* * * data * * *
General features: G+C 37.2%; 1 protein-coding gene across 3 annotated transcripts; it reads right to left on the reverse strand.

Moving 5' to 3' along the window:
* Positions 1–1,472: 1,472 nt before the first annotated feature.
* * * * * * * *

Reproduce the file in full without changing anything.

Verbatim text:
General features: G+C 37.2%; 1 protein-coding gene across 3 annotated transcripts; it reads right to left on the reverse strand.

Moving 5' to 3' along the window:
* Positions 1–1,472: 1,472 nt before the first annotated feature.